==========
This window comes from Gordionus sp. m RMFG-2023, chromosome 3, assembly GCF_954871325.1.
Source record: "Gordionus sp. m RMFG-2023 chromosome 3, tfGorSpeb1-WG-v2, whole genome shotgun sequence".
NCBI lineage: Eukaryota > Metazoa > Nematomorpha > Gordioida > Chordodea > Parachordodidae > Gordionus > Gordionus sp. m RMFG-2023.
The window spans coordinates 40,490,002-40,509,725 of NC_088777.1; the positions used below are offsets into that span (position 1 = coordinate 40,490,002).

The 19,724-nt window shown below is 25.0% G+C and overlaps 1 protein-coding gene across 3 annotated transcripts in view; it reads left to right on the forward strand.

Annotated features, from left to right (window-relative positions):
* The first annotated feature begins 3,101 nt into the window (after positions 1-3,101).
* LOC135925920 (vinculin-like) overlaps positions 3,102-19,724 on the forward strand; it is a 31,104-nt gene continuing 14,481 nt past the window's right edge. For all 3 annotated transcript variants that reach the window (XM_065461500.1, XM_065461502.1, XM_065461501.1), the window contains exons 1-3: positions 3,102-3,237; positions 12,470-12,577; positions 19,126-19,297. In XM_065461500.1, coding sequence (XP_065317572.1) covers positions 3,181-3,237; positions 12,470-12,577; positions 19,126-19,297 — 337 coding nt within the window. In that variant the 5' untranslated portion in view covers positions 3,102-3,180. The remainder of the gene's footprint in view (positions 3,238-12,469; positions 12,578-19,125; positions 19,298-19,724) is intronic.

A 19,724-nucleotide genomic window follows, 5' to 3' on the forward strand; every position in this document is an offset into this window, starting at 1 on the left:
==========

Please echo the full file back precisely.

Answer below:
This window comes from Gordionus sp. m RMFG-2023, chromosome 3, assembly GCF_954871325.1.
Source record: "Gordionus sp. m RMFG-2023 chromosome 3, tfGorSpeb1-WG-v2, whole genome shotgun sequence".
NCBI lineage: Eukaryota > Metazoa > Nematomorpha > Gordioida > Chordodea > Parachordodidae > Gordionus > Gordionus sp. m RMFG-2023.
The window spans coordinates 40,490,002-40,509,725 of NC_088777.1; the positions used below are offsets into that span (position 1 = coordinate 40,490,002).

The 19,724-nt window shown below is 25.0% G+C and overlaps 1 protein-coding gene across 3 annotated transcripts in view; it reads left to right on the forward strand.

Annotated features, from left to right (window-relative positions):
* The first annotated feature begins 3,101 nt into the window (after positions 1-3,101).
* LOC135925920 (vinculin-like) overlaps positions 3,102-19,724 on the forward strand; it is a 31,104-nt gene continuing 14,481 nt past the window's right edge. For all 3 annotated transcript variants that reach the window (XM_065461500.1, XM_065461502.1, XM_065461501.1), the window contains exons 1-3: positions 3,102-3,237; positions 12,470-12,577; positions 19,126-19,297. In XM_065461500.1, coding sequence (XP_065317572.1) covers positions 3,181-3,237; positions 12,470-12,577; positions 19,126-19,297 — 337 coding nt within the window. In that variant the 5' untranslated portion in view covers positions 3,102-3,180. The remainder of the gene's footprint in view (positions 3,238-12,469; positions 12,578-19,125; positions 19,298-19,724) is intronic.

A 19,724-nucleotide genomic window follows, 5' to 3' on the forward strand; every position in this document is an offset into this window, starting at 1 on the left: